It's 2015, and Vida Guerra is still one of the hottest women on the planet. If you haven't seen much of her lately, and subsequently thought maybe she'd fallen off, just give her Snapchat a follow (iamvidaguerra). Though, as amazing as her feed is, I almost feel like Vida shouldn't be on Snapchat. It feels almost disrespectful that any photo or video of her should ever be deleted.

Monday Kickstart: Positivity

Monday may be here, but no matter how much it kicks your ass, don't give it the satisfaction of getting you down.

You can't kill my vibe, Monday. Let's go.

Tuesday, October 13, 2015

Rough Waters

This is easily the whitest thing you'll ever see: Two drunk girls fighting while white water rafting in North Carolina.

Monday, October 12, 2015

Monday Kickstart: We need a Yrjö

Finnish solar power company Helen has a new series of ads—which, for some reason, are in English—featuring spokesman Yrjö. And Yrjö is fucking hilarious. Here he explains the company's new slogan.

The link above has three other commercials they've created with Yrjö. This guy needs his own TV show. I guarantee it lasts longer than that Geico caveman show. Though that's not really saying much.

Let's go.

Monday, September 28, 2015

Monday Kickstart: Inspiration

If you're a fan of Gotham, you'll recognize this week's inspiration as the stunning—and deliciously vicious—Tabitha Galavan.

Let's go.

Monday Kickstart: Can You Dig It?

This will make you simultaneously happy and sad. The crew from The Warriors got together for one last ride home to Coney Island.

The fact that they're all in their 50s and 60s now es no bueno. And in today's Hollywood, where every old film is being remade, how has Warriors been overlooked? It's a seminal piece of pop culture.

Maybe, then, the fact that it hasn't been remade is a good thing. Maybe it's the last sacred piece of film art on the planet. Maybe it should serve as an enduring inspiration, a shimmering monument to originality and creativity.

...But we'll probably hear about them shooting a remake starring Justin Bieber in a month or two. *sigh* Let's go.

Thursday, September 24, 2015

Throwback Thursday: "Rollout (My Business)" — Ludacris

It's hard to name a more entertaining rapper than Ludacris. Sure, you'd probably chill the fuck out hanging with Snoop, walk through Manhattan like a boss hanging with Jay, or hear a lifetime of stories hanging with Nas. But there can't be another emcee who you would have more pure fun rolling with than Luda.

Monday, September 21, 2015

Monday Kickstart: Inspiration

Swedish sensation Ines Helene is too good to be true.

Monday Kickstart: $ave Dat Money

After a weekend of debauchery (...if your weekend didn't involve any debauchery, you've done something wrong), we can all appreciate this ode to frugality by internet star Lil Dicky.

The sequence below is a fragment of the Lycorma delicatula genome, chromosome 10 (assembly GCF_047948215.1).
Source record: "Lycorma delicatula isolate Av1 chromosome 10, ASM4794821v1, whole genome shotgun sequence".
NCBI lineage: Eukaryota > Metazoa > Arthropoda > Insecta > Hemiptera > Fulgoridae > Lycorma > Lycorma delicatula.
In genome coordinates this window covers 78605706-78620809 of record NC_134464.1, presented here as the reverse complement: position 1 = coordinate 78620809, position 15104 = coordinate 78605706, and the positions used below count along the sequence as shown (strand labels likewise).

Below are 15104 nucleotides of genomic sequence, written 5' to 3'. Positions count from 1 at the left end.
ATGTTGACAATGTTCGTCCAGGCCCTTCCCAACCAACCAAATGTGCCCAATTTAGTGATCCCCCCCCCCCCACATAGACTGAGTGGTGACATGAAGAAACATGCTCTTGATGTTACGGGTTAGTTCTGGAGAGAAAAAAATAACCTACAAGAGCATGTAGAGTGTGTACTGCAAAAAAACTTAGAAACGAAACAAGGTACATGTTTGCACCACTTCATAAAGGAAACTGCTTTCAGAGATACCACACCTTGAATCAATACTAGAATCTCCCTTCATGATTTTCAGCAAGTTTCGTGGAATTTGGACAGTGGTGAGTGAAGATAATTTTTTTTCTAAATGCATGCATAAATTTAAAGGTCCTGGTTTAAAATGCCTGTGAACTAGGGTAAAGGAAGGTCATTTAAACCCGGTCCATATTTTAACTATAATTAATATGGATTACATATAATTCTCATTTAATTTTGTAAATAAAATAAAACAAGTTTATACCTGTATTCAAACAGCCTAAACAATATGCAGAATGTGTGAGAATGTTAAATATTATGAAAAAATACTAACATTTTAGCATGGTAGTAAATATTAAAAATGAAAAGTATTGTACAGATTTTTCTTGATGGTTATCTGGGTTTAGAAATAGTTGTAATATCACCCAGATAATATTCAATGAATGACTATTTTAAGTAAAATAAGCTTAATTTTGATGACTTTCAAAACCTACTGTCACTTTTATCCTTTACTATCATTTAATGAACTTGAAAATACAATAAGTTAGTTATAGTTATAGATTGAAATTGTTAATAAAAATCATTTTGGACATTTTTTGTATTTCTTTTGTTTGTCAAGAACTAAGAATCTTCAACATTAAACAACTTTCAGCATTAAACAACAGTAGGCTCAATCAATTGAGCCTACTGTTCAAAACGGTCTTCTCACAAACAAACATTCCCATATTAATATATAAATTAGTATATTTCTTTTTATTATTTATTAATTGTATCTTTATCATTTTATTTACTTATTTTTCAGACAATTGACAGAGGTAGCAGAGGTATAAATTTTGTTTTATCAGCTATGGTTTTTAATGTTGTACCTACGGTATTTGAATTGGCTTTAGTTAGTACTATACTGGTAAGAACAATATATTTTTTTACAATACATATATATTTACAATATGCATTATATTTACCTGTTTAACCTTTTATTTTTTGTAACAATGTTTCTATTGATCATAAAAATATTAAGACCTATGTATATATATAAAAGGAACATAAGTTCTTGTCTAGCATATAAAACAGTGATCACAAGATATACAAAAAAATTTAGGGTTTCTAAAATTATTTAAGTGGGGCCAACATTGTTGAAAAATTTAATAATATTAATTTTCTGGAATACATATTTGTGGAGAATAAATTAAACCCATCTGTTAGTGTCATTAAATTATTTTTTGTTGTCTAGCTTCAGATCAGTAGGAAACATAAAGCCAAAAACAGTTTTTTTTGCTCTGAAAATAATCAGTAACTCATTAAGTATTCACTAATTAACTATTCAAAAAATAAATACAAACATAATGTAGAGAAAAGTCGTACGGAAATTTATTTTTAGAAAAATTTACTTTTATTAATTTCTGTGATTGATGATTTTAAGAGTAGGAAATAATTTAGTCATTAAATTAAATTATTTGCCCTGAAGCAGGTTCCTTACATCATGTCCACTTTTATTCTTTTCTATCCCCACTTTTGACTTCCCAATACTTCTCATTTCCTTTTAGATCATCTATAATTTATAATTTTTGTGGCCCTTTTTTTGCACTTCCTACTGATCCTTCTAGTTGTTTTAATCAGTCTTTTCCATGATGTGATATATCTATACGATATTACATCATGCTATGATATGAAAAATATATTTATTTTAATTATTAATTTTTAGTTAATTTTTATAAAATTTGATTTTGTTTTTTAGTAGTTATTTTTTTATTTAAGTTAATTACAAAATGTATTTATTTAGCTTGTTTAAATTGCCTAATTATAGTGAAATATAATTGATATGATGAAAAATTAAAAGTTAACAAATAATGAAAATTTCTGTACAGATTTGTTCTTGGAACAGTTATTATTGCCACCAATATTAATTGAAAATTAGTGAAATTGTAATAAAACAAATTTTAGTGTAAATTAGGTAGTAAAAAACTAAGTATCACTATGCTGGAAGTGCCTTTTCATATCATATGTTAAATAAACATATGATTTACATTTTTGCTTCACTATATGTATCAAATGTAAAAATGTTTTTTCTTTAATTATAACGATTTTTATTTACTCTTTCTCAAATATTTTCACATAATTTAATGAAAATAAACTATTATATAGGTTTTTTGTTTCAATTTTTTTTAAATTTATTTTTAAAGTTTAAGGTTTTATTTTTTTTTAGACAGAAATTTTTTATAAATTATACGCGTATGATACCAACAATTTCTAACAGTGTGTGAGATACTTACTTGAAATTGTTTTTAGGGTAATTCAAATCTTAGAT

The amount of hustle it took to put together this video is insane. To get the private homeowner to let them use her place was impressive enough (and kudos to her for asking that, in return, donations be made to Planned Parenthood), but to get a Lamborghini dealer to let you take an Aventador out on the road for free? Dicky got game.

Thursday, September 17, 2015

Throwback Thursday: "Gin and Juice" — Snoop Dogg

One of those rare cases where a song was popular long before it was ever released as a single. An instant classic, people were bumping this the second Doggystyle got released.

Monday, September 14, 2015

...But Where Is The Outrage?

Zach Hammond, 19 years old, was fatally shot and killed by the police, seemingly over 10 grams of weed.

The police playbook has been opened and in full effect. Blah blah I was in danger, he tried to ram me with his car blah blah blah.

Now I am not making light of this situation. A young man lost his life under iffy circumstances at best and it appears he was a victim of excessive force and the engine of defense that more often times than not leaves police officers unaccountable for their actions is tuned up and going strong.

What is pissing me off here is his parents injecting race into the conversation because, minor detail, Zach is white. His parents are upset at the lack of a national outcry about their sons death (which they should be) but it's directed at the wrong people.

“It’s sad, but I think the reason is, unfortunately, the media and our government officials have treated the death of an unarmed white teenager differently than they would have if this were a death of an unarmed black teen,” Bland told The Washington Post this week. “The hypocrisy that has been shown toward this is really disconcerting.”

So lets read the coded language and general misunderstanding of reality involved in this statement.

By media do you mean the same media that couldn't wait to find the most unflattering pictures of victims as possible, de-humanizing them. How can you find sympathy for criminals? So Trayvon Martin was a thug who needed no sympathy to the point where people, through social media, attributed a picture of the rapper The Game as Trayvon.

Or the same media that couldn't wait to remind you Eric Garner sold loose cigarettes.

Or that Walter Scott owed back child support and how many time he was arrested.